The turbulent South African Dada Masilo presents a scathing version of Swan Lake that features a gay prince, everyone in tutus, mordant humour and strong emotions. This explosive fusion of classical and African dance is a compelling work by a significant artist.
Strong Emotion and Scathing Humour
Renowned for her galvanizing interpretations of great classical ballets, the young South African Dada Masilo makes her sensational debut in Canada with 13 electrifying dancers in a caustic adaptation of Swan Lake. Combining classical and African dance, she incarnates with fiery spirit the beautiful Odette, who as a victim of a sorcerer’s curse is turned into a white swan each day at dawn. But in her version, Prince Siegfried falls in love neither with her nor her double. To the great sorrow of his parents, he succumbs to the charms of a decidedly male black swan, an attraction that proves fatal. Homophobia, forced marriages, the legacy of apartheid and the ravages of AIDS are evoked with humour, sensitivity and lucid intelligence in a vigorous work of astounding beauty.
From Dancing on Points to Barefoot Dance
Created in 1877 at the Bolshoi in Moscow and set to the music of Tchaikovsky, Swan Lake is a ballet that has inspired countless versions and performances of the piece. It is a ballet that has fascinated Dada Masilo since the age of 11. After taking on Romeo and Juliette as well as Carmen, in 2010 she perfected her fusion of classical and African styles in this revised tale of Siegfried, Odette and Odile. Between arabesques, bare feet striking the floor, clapping hands, swaying hips and voices punctuating the rhythm of the dance, she employs the metaphor of Tchaikovsky’s homosexuality masked behind the impossible love of the original version, and introduces the theme of AIDS at the end of the piece. She thus confronts two major taboos prevalent in her native land. She also questions the heritage of the apartheid regime, combining more contemporary sounds with the original score and hijacking the codes of ballet. All the dancers are in tutus, torsos shimmering with sweat, and the lead is a well-built male dancer rather than a slender ballerina.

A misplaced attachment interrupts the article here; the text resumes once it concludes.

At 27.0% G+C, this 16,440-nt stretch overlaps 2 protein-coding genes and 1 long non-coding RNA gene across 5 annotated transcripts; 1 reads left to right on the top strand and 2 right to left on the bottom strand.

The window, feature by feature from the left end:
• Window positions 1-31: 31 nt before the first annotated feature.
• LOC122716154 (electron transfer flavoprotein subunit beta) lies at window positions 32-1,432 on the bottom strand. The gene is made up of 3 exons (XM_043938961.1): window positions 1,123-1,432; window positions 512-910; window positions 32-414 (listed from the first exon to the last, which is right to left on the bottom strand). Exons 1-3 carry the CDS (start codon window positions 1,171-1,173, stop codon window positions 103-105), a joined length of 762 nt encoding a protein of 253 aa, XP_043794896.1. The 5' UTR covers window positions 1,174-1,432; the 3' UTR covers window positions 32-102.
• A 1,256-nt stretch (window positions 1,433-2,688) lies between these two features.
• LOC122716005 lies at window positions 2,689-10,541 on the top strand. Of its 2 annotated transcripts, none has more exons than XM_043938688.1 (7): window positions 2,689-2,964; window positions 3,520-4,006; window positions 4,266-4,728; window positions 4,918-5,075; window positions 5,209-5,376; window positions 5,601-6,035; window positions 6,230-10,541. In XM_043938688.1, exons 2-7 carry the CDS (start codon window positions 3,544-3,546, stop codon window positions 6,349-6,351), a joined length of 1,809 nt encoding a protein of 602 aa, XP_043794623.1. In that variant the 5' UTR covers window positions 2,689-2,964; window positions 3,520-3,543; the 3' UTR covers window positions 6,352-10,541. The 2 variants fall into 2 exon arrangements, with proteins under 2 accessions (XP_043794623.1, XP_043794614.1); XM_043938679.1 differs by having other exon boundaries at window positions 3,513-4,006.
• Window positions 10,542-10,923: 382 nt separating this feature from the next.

Dada Masilo grew up in the impoverished neighbourhood of Soweto, where she was born in 1985. She studied classical and contemporary dance in South Africa, followed by two years in Brussels at PARTS, the famous dance school founded by the choreographer Anne Teresa De Keersmaeker. Combining her training with the traditions of African dance, she established a unique signature, captivating audiences with reworkings of major classics from the Western dance repertoire. She founded her own company in 2008 and became a celebrity in South Africa, and soon afterward became a star on the international scene. She has created a dozen choreographies and is the recipient of two awards.
Choregraphy Dada Masilo. Compagny The Dance Factory. Music Tchaïkovsky, Steve Reich, René Avenant, Camille Saint-Saëns, Arvo Pärt. Lighting Design Suzette Le Sueur. Costume Design Dada Masilo Suzette Le Sueur. Costume Confection Ann and Kirsten Bailes. Hats Confection Karabo Legoabe. Stage Manager François Saint-Cyr. Technical Director Interarts Lausanne Emmanuel Journoud. Production The Dance Factory, Suzette Le Sueur and Interarts Lausanne, Chantal and Jean-Luc Larguier. Broadcasting Scènes de la Terre, Martine Dionisio.
Premiere at National Arts Festival, Grahamstown, Afrique du Sud, July 2, 2010.